The latest articles we’ve added here to the resources section of the Fred Frank Bail Bonds website have focused on a report from the U.S. Bureau of Justice Statistics that takes a true “deep dive” into the numbers behind the arguments for and against commercial bail and pretrial release programs. We’ve touched on many of the arguments that are made by proponents of bail reform and those who are against it, but in this post we’ll look more specifically at the common arguments on both sides.
Bail Reform and Jail Crowding
Commercial Bail Proponents: The primary argument put forth by bail agents and those supporting commercial bail is that defendants being released on bail via a bail bond reduces the pressure on jail populations.
Commercial Bail Critics: Many critics, on the other hand, argue that many defendants cannot afford a bail bond, and thus remain in jail and place upward pressure on jail populations.
Should Private Interests be Involved in Bail?
Commercial Bail Proponents: Private interests reduce taxpayer burdens for pretrial release and ongoing monitoring. Bail agents have a financial incentive to ensure that defendants do not become fugitives or, if they do, to find them and return them for their court date.
Commercial Bail Critics: Critics generally consider private industry to be untrustworthy and that they should not be involved in the decision-making process for detention/release.
What Does Commercial Bail Incentivize?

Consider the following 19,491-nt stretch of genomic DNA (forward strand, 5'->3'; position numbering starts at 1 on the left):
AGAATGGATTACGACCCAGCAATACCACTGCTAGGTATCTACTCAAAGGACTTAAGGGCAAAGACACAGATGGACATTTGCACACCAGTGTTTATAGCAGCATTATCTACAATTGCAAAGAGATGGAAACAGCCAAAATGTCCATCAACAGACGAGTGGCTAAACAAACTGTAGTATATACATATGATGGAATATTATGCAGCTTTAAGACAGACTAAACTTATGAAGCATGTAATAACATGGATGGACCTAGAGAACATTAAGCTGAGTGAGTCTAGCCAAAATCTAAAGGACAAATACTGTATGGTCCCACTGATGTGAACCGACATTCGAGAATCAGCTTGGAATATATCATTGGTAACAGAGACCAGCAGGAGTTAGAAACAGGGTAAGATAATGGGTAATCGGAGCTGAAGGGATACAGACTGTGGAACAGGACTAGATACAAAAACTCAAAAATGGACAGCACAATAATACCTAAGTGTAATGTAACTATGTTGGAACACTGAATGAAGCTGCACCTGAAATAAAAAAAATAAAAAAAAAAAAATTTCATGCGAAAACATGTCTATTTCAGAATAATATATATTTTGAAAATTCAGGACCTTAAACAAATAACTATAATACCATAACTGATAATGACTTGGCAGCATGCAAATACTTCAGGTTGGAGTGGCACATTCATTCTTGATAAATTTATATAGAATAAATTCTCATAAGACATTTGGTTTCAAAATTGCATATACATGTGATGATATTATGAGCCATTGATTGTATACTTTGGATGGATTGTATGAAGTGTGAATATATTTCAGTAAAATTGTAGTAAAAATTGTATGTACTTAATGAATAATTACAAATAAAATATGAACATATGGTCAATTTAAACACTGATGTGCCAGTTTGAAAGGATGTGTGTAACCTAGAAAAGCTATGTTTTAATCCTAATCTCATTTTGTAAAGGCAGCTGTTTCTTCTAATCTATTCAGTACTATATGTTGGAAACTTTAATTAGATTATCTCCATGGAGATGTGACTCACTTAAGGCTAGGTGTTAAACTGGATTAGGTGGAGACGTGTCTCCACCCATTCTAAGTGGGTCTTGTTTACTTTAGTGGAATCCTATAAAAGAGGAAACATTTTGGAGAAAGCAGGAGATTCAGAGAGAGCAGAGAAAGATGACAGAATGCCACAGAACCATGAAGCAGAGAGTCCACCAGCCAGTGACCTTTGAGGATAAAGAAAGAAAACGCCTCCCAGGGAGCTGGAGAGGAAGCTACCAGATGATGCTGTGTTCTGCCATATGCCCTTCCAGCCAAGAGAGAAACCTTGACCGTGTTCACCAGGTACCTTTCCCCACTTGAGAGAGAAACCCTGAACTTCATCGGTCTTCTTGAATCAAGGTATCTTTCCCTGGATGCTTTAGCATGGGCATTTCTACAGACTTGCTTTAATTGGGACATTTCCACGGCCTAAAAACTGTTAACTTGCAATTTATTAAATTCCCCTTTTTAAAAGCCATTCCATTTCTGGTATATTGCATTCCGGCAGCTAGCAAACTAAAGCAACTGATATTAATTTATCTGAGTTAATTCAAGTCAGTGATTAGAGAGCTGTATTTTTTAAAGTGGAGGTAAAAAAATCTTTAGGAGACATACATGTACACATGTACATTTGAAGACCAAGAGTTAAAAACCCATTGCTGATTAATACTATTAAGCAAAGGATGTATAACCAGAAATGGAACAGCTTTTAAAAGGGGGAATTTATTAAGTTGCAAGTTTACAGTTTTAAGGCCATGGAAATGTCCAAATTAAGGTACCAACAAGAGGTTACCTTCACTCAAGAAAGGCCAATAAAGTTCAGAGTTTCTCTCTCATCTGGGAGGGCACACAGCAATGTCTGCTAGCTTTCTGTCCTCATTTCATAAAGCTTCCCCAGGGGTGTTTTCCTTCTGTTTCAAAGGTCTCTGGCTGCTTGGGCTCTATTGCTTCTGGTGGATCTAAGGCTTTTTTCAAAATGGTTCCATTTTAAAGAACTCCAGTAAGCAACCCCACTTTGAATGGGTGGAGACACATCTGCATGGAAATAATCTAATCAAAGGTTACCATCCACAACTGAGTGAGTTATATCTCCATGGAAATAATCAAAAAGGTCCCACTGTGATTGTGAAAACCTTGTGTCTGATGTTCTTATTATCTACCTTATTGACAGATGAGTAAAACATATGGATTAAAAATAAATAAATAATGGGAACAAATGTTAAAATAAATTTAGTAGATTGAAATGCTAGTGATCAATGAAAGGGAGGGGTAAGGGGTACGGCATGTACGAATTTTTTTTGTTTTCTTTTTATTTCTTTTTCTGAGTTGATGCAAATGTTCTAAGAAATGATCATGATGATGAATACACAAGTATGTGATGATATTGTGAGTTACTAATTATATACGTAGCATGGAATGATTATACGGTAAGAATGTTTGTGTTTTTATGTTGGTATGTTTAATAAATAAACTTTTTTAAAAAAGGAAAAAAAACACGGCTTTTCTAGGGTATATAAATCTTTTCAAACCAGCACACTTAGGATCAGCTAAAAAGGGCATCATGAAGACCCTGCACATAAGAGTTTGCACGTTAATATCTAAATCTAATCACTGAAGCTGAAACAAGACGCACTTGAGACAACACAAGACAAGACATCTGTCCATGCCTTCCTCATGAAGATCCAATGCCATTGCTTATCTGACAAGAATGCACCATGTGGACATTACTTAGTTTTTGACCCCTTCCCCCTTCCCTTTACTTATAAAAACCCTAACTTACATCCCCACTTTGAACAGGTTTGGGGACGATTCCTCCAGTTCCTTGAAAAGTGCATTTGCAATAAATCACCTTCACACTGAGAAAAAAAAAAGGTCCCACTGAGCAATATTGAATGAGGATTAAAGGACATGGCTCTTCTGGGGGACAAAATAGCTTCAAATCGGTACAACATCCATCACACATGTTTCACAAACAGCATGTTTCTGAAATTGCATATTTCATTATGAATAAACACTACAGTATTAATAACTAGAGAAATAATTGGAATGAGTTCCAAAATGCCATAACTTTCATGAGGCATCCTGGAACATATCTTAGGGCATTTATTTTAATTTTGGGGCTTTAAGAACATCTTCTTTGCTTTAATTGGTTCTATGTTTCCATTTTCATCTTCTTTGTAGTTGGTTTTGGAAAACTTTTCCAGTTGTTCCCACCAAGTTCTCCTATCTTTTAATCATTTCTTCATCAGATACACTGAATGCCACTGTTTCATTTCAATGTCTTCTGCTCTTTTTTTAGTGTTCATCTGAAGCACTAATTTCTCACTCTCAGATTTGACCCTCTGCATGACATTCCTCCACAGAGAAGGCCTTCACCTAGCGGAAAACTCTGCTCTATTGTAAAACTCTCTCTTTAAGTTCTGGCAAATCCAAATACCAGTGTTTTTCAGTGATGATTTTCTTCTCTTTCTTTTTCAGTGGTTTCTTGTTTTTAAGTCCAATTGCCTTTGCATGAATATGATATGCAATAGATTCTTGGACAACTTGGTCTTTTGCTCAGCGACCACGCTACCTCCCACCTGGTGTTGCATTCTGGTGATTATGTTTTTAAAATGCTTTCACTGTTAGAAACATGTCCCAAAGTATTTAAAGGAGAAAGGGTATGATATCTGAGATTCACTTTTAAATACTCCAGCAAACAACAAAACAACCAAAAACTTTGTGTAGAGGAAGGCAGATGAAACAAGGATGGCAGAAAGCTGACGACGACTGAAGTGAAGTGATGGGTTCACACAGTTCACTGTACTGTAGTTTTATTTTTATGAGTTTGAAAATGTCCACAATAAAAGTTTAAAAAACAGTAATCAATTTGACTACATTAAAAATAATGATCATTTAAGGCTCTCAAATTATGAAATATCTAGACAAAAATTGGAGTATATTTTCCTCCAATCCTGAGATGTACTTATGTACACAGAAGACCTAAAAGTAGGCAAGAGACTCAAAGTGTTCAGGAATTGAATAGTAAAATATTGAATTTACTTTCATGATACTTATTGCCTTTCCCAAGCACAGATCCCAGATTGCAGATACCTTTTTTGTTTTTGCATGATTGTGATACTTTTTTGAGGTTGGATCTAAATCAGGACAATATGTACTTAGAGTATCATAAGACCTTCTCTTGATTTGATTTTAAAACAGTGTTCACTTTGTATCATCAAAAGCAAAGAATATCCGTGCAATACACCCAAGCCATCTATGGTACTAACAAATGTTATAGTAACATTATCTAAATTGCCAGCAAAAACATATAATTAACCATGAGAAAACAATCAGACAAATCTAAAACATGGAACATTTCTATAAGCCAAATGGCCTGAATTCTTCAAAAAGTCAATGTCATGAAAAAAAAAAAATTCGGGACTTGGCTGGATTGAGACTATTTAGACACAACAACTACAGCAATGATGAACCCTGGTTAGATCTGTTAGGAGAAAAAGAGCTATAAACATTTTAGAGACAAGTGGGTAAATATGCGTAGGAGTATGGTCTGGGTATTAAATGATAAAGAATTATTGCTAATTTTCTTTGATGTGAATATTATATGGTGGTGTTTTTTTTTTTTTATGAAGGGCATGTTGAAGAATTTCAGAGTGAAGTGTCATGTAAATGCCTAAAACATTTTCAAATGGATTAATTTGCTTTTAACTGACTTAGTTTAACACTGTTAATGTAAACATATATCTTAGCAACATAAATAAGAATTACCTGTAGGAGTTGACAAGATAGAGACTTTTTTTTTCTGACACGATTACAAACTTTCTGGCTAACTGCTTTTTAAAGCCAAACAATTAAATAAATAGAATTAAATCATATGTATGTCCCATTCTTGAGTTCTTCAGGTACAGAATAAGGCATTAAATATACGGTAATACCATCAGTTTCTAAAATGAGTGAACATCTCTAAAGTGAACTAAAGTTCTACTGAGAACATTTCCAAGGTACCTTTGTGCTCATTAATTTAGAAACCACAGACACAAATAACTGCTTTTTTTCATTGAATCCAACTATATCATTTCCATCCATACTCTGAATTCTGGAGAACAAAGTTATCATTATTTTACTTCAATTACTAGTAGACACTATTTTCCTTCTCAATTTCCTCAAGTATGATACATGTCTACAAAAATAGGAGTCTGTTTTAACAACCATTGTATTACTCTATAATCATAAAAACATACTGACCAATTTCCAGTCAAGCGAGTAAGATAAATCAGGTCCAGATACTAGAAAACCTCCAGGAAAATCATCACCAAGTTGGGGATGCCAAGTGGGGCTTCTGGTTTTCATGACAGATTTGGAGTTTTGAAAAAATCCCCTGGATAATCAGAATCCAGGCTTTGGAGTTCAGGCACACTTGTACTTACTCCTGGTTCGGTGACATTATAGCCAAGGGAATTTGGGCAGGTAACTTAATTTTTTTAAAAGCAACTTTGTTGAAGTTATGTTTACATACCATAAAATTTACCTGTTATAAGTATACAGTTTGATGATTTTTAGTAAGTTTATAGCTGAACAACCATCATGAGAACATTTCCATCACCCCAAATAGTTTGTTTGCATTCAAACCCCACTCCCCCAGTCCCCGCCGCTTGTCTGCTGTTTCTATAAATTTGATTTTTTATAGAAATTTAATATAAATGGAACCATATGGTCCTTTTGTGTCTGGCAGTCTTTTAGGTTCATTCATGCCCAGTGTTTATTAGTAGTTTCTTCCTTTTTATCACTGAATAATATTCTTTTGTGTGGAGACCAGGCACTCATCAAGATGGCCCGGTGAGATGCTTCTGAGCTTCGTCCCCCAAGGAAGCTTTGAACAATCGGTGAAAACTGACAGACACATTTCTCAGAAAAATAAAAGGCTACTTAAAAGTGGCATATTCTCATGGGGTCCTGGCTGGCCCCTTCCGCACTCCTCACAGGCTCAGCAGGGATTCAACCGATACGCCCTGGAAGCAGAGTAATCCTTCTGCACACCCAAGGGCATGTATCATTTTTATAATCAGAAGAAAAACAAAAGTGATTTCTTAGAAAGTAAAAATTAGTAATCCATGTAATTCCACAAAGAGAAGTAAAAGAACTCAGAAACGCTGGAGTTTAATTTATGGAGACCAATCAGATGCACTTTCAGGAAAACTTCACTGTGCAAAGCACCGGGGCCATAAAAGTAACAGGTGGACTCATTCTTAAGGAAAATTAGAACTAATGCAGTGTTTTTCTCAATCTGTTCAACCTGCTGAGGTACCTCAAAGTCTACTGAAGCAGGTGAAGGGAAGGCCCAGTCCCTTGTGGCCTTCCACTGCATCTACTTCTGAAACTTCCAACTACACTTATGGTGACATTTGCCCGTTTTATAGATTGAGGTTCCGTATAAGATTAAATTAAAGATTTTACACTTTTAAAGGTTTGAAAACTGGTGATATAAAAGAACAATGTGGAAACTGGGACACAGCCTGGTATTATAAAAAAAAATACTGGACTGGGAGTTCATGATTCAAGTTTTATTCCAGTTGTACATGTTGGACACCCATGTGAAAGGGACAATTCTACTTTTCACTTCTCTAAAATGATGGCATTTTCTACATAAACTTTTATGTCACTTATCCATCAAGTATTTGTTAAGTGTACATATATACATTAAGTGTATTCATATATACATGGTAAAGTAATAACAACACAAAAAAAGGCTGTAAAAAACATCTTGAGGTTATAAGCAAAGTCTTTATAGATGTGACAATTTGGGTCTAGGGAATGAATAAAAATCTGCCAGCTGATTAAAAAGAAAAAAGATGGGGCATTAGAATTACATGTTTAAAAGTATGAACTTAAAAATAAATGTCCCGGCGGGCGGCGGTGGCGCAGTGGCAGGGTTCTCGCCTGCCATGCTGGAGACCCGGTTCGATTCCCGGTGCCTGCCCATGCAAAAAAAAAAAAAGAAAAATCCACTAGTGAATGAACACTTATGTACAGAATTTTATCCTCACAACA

Commercial Bail Proponents: Argue that defendants return to court more often under commercial bail (which has been found to be true in the BJS study), and that this places less burden on the overall system and taxpayers.
Commercial Bail Critics: Argue that bail agents don’t actually pay the entire amount owed when bail forfeiture occurs, and that forfeiture does not always occur when it should, thus placing a greater financial burden on the system.
What is the Value of Commercial Bail?
Commercial Bail Proponents: Enables release of defendants who would otherwise be held in jail until their trials. This argument introduces the notion of bail agents as defenders or enablers of civil liberties, a claim that is often questioned by critics.
Commercial Bail Critics: Argue on behalf of indigent defendants, who they claim that such alleged offenders cannot afford bail in most instances. Those with the money for bail would be better off using that money for their legal defense.